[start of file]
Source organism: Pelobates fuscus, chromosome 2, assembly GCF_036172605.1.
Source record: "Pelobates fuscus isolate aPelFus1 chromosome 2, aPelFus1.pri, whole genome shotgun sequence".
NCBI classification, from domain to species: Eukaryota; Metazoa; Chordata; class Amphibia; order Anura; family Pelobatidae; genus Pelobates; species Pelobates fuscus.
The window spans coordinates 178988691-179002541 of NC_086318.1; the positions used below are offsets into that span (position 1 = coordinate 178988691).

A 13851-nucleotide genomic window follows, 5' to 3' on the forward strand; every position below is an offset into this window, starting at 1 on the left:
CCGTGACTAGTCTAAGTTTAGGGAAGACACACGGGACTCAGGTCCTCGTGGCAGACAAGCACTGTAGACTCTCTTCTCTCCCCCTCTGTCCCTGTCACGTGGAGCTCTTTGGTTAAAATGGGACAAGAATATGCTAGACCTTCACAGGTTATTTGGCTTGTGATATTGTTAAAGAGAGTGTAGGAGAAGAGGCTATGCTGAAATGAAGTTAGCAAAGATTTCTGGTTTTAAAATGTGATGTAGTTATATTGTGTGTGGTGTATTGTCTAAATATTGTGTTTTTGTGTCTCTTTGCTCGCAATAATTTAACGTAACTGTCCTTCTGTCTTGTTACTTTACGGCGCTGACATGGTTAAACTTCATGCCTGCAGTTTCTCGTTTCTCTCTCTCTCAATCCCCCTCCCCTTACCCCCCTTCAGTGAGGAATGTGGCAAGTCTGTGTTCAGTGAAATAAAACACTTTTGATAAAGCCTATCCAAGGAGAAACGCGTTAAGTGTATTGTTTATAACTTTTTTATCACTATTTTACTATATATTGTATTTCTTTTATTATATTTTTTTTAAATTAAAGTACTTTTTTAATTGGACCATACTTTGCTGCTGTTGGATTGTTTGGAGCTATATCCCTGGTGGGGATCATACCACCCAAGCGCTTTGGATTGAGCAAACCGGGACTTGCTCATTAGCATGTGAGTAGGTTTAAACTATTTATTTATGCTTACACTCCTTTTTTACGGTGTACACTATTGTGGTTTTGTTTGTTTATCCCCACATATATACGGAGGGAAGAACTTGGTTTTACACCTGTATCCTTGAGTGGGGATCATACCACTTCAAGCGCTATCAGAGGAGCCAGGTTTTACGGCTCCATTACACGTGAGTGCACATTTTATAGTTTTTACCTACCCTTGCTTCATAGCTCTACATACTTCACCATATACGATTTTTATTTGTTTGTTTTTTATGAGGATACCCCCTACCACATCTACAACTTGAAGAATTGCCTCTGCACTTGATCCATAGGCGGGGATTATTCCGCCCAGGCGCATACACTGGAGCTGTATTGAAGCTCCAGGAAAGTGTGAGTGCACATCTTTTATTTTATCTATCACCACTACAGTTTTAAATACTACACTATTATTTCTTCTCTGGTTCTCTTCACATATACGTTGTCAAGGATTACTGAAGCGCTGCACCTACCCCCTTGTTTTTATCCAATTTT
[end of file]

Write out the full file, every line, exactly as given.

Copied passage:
Source organism: Pelobates fuscus, chromosome 2, assembly GCF_036172605.1.
Source record: "Pelobates fuscus isolate aPelFus1 chromosome 2, aPelFus1.pri, whole genome shotgun sequence".
NCBI classification, from domain to species: Eukaryota; Metazoa; Chordata; class Amphibia; order Anura; family Pelobatidae; genus Pelobates; species Pelobates fuscus.
The window spans coordinates 178988691-179002541 of NC_086318.1; the positions used below are offsets into that span (position 1 = coordinate 178988691).

A 13851-nucleotide genomic window follows, 5' to 3' on the forward strand; every position below is an offset into this window, starting at 1 on the left:
CCGTGACTAGTCTAAGTTTAGGGAAGACACACGGGACTCAGGTCCTCGTGGCAGACAAGCACTGTAGACTCTCTTCTCTCCCCCTCTGTCCCTGTCACGTGGAGCTCTTTGGTTAAAATGGGACAAGAATATGCTAGACCTTCACAGGTTATTTGGCTTGTGATATTGTTAAAGAGAGTGTAGGAGAAGAGGCTATGCTGAAATGAAGTTAGCAAAGATTTCTGGTTTTAAAATGTGATGTAGTTATATTGTGTGTGGTGTATTGTCTAAATATTGTGTTTTTGTGTCTCTTTGCTCGCAATAATTTAACGTAACTGTCCTTCTGTCTTGTTACTTTACGGCGCTGACATGGTTAAACTTCATGCCTGCAGTTTCTCGTTTCTCTCTCTCTCAATCCCCCTCCCCTTACCCCCCTTCAGTGAGGAATGTGGCAAGTCTGTGTTCAGTGAAATAAAACACTTTTGATAAAGCCTATCCAAGGAGAAACGCGTTAAGTGTATTGTTTATAACTTTTTTATCACTATTTTACTATATATTGTATTTCTTTTATTATATTTTTTTTAAATTAAAGTACTTTTTTAATTGGACCATACTTTGCTGCTGTTGGATTGTTTGGAGCTATATCCCTGGTGGGGATCATACCACCCAAGCGCTTTGGATTGAGCAAACCGGGACTTGCTCATTAGCATGTGAGTAGGTTTAAACTATTTATTTATGCTTACACTCCTTTTTTACGGTGTACACTATTGTGGTTTTGTTTGTTTATCCCCACATATATACGGAGGGAAGAACTTGGTTTTACACCTGTATCCTTGAGTGGGGATCATACCACTTCAAGCGCTATCAGAGGAGCCAGGTTTTACGGCTCCATTACACGTGAGTGCACATTTTATAGTTTTTACCTACCCTTGCTTCATAGCTCTACATACTTCACCATATACGATTTTTATTTGTTTGTTTTTTATGAGGATACCCCCTACCACATCTACAACTTGAAGAATTGCCTCTGCACTTGATCCATAGGCGGGGATTATTCCGCCCAGGCGCATACACTGGAGCTGTATTGAAGCTCCAGGAAAGTGTGAGTGCACATCTTTTATTTTATCTATCACCACTACAGTTTTAAATACTACACTATTATTTCTTCTCTGGTTCTCTTCACATATACGTTGTCAAGGATTACTGAAGCGCTGCACCTACCCCCTTGTTTTTATCCAATTTT